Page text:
I have also been listening to a series of pod casts, mostly about conceptual art around the country, and that has me sinking in the quicksand of whatever relevant contemporary art is supposed to be about now. Honestly, if I am someone who is trained and willing to embrace this sort of stuff AND I don't even want to view it because it has all become so idiotic and useless, what on earth does Joe or Jo Schmo think about "real" art? At this talk, there was all sorts of code language and slights about the type of work most of the artists that I know and respect do. I felt deflated. My friend Kathy (not an artist) came along for the evening because she wanted to know what I was always getting so upset about and she asked the speakers "so does a television screen have to be attached to it (meaning the art) for you to like it?" Of course, they said "no" but then issued a series of statements meaning "yes" or "there also has to be some one's trash attached to it" or "there has to be items submerged in bodily fluids, along with a video of mold growing and the artist discovering plantar warts on his/her own feet"...I'm being sarcastic of course, but surely this would all be viable "art" in the eyes of these professionals.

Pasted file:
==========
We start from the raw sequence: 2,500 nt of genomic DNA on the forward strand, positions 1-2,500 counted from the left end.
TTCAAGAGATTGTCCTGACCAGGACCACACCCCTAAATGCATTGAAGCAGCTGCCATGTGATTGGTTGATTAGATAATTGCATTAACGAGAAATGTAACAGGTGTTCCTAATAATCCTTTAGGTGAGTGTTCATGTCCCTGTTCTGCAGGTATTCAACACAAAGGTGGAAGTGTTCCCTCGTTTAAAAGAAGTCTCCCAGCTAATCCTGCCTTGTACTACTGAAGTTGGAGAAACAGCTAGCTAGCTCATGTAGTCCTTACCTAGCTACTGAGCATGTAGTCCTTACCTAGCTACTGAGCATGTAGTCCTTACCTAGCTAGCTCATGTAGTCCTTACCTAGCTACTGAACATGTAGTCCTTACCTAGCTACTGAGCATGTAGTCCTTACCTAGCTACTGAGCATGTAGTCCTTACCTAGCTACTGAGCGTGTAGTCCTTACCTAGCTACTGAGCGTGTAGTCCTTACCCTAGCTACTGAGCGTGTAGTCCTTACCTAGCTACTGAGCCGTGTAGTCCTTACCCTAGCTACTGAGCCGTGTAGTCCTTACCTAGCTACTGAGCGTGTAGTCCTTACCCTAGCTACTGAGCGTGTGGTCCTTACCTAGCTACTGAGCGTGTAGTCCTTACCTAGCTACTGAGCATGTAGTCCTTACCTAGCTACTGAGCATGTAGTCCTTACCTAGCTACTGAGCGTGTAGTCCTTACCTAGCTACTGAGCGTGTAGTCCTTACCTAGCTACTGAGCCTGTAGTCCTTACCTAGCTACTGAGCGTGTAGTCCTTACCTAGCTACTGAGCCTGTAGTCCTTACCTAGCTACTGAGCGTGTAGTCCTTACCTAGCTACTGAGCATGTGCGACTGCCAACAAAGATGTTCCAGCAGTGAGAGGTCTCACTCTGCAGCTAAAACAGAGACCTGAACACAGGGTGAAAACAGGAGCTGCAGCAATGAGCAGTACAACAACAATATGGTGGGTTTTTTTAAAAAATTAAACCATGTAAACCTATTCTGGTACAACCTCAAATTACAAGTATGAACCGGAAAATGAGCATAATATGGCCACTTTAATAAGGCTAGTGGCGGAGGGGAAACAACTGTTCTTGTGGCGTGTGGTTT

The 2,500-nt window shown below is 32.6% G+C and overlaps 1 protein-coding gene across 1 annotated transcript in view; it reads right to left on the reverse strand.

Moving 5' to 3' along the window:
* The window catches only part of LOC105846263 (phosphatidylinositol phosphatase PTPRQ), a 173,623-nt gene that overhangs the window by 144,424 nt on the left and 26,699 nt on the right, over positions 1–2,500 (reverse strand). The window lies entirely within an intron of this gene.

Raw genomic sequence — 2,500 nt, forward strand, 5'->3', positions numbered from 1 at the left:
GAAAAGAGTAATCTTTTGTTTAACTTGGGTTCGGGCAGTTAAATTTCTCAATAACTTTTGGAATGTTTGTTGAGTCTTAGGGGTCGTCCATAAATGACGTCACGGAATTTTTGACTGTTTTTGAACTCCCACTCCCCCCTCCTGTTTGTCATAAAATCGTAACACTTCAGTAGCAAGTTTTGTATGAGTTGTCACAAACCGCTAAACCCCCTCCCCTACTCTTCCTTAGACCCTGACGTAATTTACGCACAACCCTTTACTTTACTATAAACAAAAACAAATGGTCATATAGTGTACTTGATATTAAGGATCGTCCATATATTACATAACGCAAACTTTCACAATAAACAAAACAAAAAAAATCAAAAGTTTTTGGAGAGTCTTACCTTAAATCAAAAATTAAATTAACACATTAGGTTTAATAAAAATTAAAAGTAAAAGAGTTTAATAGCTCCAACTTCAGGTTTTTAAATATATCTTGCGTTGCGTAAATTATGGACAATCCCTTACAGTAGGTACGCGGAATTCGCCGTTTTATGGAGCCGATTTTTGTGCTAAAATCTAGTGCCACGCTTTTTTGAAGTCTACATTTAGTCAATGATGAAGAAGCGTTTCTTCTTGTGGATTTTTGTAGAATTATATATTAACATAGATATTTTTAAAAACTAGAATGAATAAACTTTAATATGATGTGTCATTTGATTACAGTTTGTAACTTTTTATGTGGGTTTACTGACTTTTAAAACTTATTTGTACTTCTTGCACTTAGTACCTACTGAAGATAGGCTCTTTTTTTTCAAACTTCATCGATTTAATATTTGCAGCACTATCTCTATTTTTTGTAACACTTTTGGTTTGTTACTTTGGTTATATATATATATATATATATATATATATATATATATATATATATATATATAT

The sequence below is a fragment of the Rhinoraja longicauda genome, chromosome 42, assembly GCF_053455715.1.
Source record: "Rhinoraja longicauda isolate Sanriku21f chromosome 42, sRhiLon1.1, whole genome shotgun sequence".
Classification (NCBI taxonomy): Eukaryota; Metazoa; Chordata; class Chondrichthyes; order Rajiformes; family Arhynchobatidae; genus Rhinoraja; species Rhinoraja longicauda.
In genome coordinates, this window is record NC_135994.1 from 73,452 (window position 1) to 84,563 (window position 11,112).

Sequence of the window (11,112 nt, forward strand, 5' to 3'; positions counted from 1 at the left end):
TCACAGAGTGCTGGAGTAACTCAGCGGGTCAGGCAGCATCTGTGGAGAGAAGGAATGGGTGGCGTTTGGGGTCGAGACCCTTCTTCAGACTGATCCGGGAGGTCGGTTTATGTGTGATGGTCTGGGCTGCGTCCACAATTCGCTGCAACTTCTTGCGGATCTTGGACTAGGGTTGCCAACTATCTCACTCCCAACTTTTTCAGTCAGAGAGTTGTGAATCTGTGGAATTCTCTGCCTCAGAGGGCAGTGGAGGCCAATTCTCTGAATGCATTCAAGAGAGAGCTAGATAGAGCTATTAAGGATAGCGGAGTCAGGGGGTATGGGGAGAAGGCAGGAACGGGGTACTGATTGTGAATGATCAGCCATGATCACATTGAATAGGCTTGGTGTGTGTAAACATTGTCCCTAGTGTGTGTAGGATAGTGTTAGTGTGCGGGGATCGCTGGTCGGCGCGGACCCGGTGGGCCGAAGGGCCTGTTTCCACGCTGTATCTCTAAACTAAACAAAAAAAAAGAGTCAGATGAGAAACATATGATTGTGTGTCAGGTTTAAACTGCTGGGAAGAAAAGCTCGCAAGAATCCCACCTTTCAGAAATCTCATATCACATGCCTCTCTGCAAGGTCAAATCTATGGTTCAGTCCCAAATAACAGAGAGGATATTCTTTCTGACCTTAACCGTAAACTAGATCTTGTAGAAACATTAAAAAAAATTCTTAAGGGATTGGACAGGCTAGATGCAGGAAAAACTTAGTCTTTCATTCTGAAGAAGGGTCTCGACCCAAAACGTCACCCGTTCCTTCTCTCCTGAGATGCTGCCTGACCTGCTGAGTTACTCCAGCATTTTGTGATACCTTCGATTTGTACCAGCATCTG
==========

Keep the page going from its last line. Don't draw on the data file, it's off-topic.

The institutional art world is very much a special "members only" club. I'm totally fine with new forms of art, but I'm not fine with the prejudice against what perhaps is now termed traditional art, the type most of us produce. The impact of Andy Warhol is like a disease when combined with slacker intellectualism and modern technology. My favorite dumb art question "is painting dead?" doesn't seem so funny anymore.
To be fair, I was sort of excited at the beginning of the talk because Agnes Martin's work was presented...she made really big minimalist drawings (and small ones, too). When I was in grad school, I went to the opening of a retrospective of hers here at the Milwaukee Art Museum, and as usual, got too close and had to be escorted away by docents. My date was horrified. He became an abstract videographer and installationist .
I don't have any delusions of being able to either infiltrate or alter the state of institutional art (they would probably faint if they knew I was labeling it so). I want a solution for myself, which is probably to just chug along the way that I have been. Or to build a completely different system...which, I must gratefully add, this fabu modern technology allows us all to do. By no means do I want to make it seem as if I am anti-video art or anti-installation art, because I'm not. I love meaningful and well-executed installations and video art. I've created two installations of my own and definitely find it to be a valid form of experiential expression. My gripe is in regards to a base line of prejudice against other forms of art as being "valid" for the contemporary art experience by those who JUDGE what fine art is supposed to be in our culture. Individuals who decide/influence what monies and energy go where in regards to art and its public presentation and historical sustenance should be able to remove their personal fetishes from the realm of their decision making.
OK. I'm sort of typed out over that, but I still have so much strife in my head and in my heart about art world stuff...surely, I will continue to ramble on about it. Toss some stuff in the mix.